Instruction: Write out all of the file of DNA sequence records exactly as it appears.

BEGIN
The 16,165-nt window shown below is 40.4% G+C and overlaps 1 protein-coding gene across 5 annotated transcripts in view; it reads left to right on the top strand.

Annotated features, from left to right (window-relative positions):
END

The 16,165-nt window shown below is 40.4% G+C and overlaps 1 protein-coding gene across 5 annotated transcripts in view; it reads left to right on the top strand.

Annotated features, from left to right (window-relative positions):